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Thursday, 23 August 2007

Towards Islamic Microfinance: A Primer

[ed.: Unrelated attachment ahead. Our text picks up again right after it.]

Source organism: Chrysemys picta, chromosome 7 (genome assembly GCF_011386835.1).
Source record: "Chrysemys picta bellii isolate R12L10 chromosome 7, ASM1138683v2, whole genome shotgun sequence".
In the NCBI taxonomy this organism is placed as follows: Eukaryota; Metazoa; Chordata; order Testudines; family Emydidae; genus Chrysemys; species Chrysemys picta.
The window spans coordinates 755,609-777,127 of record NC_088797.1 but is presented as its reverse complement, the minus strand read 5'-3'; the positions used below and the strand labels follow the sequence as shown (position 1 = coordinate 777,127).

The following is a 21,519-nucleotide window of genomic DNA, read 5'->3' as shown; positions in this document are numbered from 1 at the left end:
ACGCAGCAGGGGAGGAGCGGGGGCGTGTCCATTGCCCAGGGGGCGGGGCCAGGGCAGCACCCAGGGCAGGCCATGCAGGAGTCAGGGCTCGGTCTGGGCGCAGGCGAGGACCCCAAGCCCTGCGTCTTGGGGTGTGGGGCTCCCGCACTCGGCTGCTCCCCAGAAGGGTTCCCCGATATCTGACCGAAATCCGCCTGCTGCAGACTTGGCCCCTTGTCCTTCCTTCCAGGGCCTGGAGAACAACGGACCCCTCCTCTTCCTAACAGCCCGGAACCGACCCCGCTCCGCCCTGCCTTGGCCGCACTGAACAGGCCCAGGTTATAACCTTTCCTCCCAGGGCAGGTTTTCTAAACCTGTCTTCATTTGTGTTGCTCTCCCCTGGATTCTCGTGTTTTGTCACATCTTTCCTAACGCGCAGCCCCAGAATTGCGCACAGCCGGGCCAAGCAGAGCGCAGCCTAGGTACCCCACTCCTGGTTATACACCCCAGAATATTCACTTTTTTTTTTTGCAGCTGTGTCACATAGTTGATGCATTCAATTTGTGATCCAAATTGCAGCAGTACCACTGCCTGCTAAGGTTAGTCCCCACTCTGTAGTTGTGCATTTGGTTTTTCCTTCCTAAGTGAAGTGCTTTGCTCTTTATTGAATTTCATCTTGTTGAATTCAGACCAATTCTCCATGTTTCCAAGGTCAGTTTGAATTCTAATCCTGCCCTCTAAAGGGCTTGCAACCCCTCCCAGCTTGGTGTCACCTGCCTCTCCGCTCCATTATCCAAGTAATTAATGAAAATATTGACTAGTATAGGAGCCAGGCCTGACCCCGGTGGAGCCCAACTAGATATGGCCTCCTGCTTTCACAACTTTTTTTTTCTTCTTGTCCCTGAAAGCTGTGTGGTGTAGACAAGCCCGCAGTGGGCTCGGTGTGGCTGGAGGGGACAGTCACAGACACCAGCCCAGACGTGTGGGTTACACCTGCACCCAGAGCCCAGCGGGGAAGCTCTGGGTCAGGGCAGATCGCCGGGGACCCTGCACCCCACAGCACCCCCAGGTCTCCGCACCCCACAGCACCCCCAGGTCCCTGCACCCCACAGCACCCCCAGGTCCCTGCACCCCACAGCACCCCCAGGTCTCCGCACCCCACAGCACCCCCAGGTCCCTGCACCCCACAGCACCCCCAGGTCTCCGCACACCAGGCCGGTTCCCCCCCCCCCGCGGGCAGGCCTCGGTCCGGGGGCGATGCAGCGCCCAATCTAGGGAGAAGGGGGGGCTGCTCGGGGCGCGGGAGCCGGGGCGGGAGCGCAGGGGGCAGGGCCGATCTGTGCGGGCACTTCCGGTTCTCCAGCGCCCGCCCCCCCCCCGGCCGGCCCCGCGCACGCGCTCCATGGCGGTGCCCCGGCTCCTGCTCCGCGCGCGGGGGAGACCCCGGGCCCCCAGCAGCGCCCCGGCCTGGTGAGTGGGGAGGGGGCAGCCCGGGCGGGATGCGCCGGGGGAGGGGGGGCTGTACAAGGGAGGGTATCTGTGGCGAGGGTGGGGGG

What are the basic principles of Islamic finance? Islamic finance, more precisely termed “Shariah-compliant” finance, refers to financial services conducted in accordance with Islamic legal principles. These include: Conventional interest is not allowed, on loans or savings, as a fixed return without sharing any risk, is considered unjust. Muslims cannot profit from activities considered immoral. For example, investing in casinos, pornography, or weapons of mass destruction is not allowed. Muslims are not allowed to sell what they do not own – therefore “short selling” is impermissible. In sales contracts, the product or service that is bought or sold, must be clear to both parties. Islamic finance, like the Shariah generally, emphasizes the process and structure of human interaction as well as the moral impact on society. It shares a great deal with the fields of “ethical investment” and “corporate social responsibility,” both of which are growing in popularity worldwide. People increasingly realize how important it is to be mindful of how their wealth is used and the sources of their returns. More fundamentally, Islam seeks to alleviate poverty and circulate wealth in the economy. One of the faith’s “five pillars” is Zakah, or almsgiving. Unlike a simple income tax, Zakah is calculated based on assets and therefore re-distributes wealth within the community. As Islamic scholars point out, even the rules of Zakah promote more active forms of investment and business activity – wealth from passive activities is subject to greater Zakah. Muslims are taught to have sympathy with the poor and recognize that the poor have rights over them. How do these principles apply to the development of the Islamic microfinance sector?Microfinance is an important next step for the Islamic finance industry to embrace the broad Muslim population, much of which is poor. Islamic finance stresses the importance of financing real, tangible economic activity (as opposed to financial speculation and other products which are further removed from reality). The basic moral vision, as I understand it, is to mobilize savings towards genuine economic activity which brings benefit to everyone. The Shariah promotes savings and investment, rather than excessive consumer debt. The focus on real assets fits very well with the goals of microfinance, as Islamic bankers like to fund productive assets like equipment or other capital goods. If the underlying asset has durable value and the business is viable, the current income of the business owner is less of a concern. Islamic finance integrates well with certain common microfinance practices: Islamic bankers seek to finance business activity which will lead to the economic empowerment of the poor, rather than merely lend to the poor for consumption.Can you describe several typical Islamic banking structures? Murabaha: One of the simplest and most commonly used instruments, Murabaha is a cost-plus sale structure in which a party buys something and sells it to someone else for a profit. Unlike conventional finance it links lending to the asset and involves ownership risk on the asset. Ijara: Another common structure, Ijara refers to leasing. The bank buys an asset and leases it out to clients under an installment plan. Mudaraba: The principle of Mudaraba (investment partnership) is very important as well. In this structure, investors provide capital to a manager who contributes his or her time and efforts in exchange for a portion of the return. Musharaka: The concept of Musharaka (profit and loss sharing partnership) is viewed by many as the purest form of finance – in this structure all parties share the underlying risk. On the investment side, products include equity investment, Murabaha-based instruments, and a structure called Sukuk which acts similarly to conventional bonds but involves the financing of an identifiable set of assets. What products are most relevant to microfinance? In the microfinance sector, there is huge potential for the use of Ijara (leasing) and Murabaha instruments to finance productive assets. The importance of savings should also be emphasized. Because many Muslims only have access to interest-based savings accounts which violate their principles, there has been less incentive for them to have bank accounts at all. Having Shariah-compliant savings accounts will help mobilize deposits and instill a culture of savings as well as contribute to economic development. There are two main types of Shariah-compliant savings accounts: Mudaraba-based accounts, wherein the customer deposits money in the bank and shares in the profits and risks of the bank’s use of that money. This type of account is the most liquid, but it is not insured. Murabaha-based term deposit accounts, wherein the customer deposits money in the bank and the bank conducts Murabaha transactions with the money, often on 30-day or 90-day terms. This type of account is much safer, but it is not as liquid as Mudaraba-based accounts. However, being less liquid could also be conceived as an advantage, encouraging clients to hold on to their assets. This may be the most appropriate tool to use in mobilizing savings with microfinance clients. How does Islamic finance view issues of gender?There is a misconception that Islamic finance is somehow disadvantageous or inaccessible to women. Nothing could be further from the truth. Islam recognized women’s independent property rights centuries before other legal systems. Women are encouraged to save, invest, and improve their condition just like men and are also able to access the products described above.How is the Islamic finance industry developing?Islamic finance has become popular in many countries, especially in the Arab world, with over 300 institutions offering Islamic banking. Since 2005, more than half of total banking assets in Saudi Arabia have been Shariah-compliant. Other Gulf countries such as the United Arab Emirates, Qatar and Kuwait also have Islamic assets projected to grow to about one-third of all banking assets soon. Malaysia is another important market for Islamic finance, and regulators are introducing laws to facilitate growth of the industry. In addition, HSBC Amanah introduced Islamic instruments in the UK and the US and other firms offer Islamic finance in a large number of Muslim-minority countries.Many Muslims worldwide prefer Shariah-compliant instruments when available because they feel a conflict between their belief systems and the conventional banking system. These people may today use conventional banking products reluctantly or not at all. How can Islamic finance and microfinance institutions collaborate?Microfinance is a fantastic opportunity for Islamic finance to reflect its core values and mission. At the same time, Shariah compliance can help microfinance institutions reach a large number of Muslims who prefer Shariah-compliant forms of financial activity. One possibility is to coordinate as donors, since Islamic financial institutions see poverty alleviation as central to corporate social responsibility. Collaborative partnerships in which Islamic bankers provide product structuring expertise and advice is another means of collaboration. In the future, perhaps Islamic bankers could work on securitization of Shariah-compliant microfinance portfolios as we are starting to see in conventional microfinance. What are some challenges Islamic microfinance faces as it continues to develop? First, there is a strong need to build bridges between the religious establishment and the microfinance sector. A common misconception is that the aims of the two are incompatible. The challenge is to recognize the common ground in human development to bring these two sectors together. Another challenge is to address the skepticism among Muslim consumers, especially in South Asia, about the Shariah authenticity of products. Finally, the Islamic finance industry needs to adapt its product set and operating models – not fundamentally, since the basic structures are already there – to meet the needs of the poor, the target clients of microfinance. -(by Rehman A, TMG)